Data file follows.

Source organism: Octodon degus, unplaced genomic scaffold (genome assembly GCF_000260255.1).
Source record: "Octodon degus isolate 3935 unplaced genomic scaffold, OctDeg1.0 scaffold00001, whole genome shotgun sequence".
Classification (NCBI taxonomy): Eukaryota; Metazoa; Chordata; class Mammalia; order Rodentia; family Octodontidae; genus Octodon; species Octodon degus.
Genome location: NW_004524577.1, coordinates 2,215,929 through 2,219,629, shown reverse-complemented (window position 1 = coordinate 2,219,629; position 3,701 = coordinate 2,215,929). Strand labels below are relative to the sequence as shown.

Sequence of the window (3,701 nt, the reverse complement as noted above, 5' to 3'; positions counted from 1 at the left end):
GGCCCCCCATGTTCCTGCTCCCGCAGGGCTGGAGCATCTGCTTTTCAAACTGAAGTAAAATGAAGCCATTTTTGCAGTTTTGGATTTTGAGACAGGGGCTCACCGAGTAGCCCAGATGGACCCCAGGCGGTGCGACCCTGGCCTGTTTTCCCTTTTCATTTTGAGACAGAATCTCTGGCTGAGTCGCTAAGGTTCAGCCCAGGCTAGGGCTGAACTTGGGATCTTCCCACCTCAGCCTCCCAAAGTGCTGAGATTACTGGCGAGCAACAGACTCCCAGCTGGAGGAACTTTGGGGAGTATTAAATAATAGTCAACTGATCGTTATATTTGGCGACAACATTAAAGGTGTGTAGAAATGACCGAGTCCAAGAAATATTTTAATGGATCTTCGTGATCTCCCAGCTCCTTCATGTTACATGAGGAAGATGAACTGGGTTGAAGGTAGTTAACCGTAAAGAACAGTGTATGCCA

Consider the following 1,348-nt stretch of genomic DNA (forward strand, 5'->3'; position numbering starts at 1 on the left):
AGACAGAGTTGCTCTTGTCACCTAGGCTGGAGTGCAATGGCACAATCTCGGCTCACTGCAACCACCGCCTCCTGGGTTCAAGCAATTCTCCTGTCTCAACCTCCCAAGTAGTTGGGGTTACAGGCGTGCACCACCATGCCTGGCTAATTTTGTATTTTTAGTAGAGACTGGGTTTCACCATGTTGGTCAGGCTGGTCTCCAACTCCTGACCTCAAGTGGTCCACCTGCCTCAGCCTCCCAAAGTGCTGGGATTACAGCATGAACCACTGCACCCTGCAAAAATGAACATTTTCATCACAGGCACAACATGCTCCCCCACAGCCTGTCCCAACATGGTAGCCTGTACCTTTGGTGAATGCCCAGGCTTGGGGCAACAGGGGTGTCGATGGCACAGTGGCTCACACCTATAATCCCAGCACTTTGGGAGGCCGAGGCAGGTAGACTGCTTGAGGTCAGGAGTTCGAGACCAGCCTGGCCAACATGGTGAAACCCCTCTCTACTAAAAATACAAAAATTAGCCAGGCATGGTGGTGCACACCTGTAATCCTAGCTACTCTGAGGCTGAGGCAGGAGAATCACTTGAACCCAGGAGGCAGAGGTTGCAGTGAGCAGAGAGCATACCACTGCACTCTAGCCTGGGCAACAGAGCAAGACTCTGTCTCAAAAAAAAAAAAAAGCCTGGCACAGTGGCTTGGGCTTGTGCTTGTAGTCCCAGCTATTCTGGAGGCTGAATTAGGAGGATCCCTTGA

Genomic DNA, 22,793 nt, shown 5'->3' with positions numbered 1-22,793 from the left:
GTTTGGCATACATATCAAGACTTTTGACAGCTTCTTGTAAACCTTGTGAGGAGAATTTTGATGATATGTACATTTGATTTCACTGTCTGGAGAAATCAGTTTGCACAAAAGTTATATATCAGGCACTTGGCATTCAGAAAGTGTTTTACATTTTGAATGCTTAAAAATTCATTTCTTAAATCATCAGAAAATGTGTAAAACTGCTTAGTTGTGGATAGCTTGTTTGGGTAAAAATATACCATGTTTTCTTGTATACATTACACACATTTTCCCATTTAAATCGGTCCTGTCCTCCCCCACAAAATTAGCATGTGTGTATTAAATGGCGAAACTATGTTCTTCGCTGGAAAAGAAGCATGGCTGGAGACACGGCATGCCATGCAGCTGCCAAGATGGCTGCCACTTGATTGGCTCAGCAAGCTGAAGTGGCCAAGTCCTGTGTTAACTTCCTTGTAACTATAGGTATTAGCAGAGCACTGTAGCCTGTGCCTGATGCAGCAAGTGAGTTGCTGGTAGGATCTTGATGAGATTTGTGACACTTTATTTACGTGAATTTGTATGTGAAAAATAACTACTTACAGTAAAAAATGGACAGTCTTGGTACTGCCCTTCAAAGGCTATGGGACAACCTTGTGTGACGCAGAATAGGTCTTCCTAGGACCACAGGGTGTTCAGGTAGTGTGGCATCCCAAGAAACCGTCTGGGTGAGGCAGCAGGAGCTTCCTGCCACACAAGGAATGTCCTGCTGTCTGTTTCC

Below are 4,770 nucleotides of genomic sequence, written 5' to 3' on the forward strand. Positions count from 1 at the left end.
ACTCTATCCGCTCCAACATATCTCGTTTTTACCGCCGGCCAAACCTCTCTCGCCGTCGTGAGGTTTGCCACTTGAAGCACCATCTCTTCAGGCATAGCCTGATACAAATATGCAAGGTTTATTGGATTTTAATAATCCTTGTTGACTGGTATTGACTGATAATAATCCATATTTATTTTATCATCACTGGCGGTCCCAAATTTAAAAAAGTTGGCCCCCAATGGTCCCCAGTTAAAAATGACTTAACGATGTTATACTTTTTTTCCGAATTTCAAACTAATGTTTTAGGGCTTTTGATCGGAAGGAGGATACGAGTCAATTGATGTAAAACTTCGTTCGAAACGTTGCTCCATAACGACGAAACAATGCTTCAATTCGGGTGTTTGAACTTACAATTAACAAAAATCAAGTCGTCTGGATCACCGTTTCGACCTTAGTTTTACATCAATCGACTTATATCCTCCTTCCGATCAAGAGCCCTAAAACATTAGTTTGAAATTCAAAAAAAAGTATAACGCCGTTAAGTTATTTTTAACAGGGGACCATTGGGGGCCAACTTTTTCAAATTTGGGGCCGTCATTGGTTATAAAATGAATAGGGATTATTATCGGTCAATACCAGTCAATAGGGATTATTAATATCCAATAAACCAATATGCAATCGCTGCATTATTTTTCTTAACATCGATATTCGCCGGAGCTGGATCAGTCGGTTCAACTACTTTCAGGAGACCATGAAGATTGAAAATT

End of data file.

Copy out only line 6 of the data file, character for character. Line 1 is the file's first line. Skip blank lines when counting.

GGCCCCCCATGTTCCTGCTCCCGCAGGGCTGGAGCATCTGCTTTTCAAACTGAAGTAAAATGAAGCCATTTTTGCAGTTTTGGATTTTGAGACAGGGGCTCACCGAGTAGCCCAGATGGACCCCAGGCGGTGCGACCCTGGCCTGTTTTCCCTTTTCATTTTGAGACAGAATCTCTGGCTGAGTCGCTAAGGTTCAGCCCAGGCTAGGGCTGAACTTGGGATCTTCCCACCTCAGCCTCCCAAAGTGCTGAGATTACTGGCGAGCAACAGACTCCCAGCTGGAGGAACTTTGGGGAGTATTAAATAATAGTCAACTGATCGTTATATTTGGCGACAACATTAAAGGTGTGTAGAAATGACCGAGTCCAAGAAATATTTTAATGGATCTTCGTGATCTCCCAGCTCCTTCATGTTACATGAGGAAGATGAACTGGGTTGAAGGTAGTTAACCGTAAAGAACAGTGTATGCCA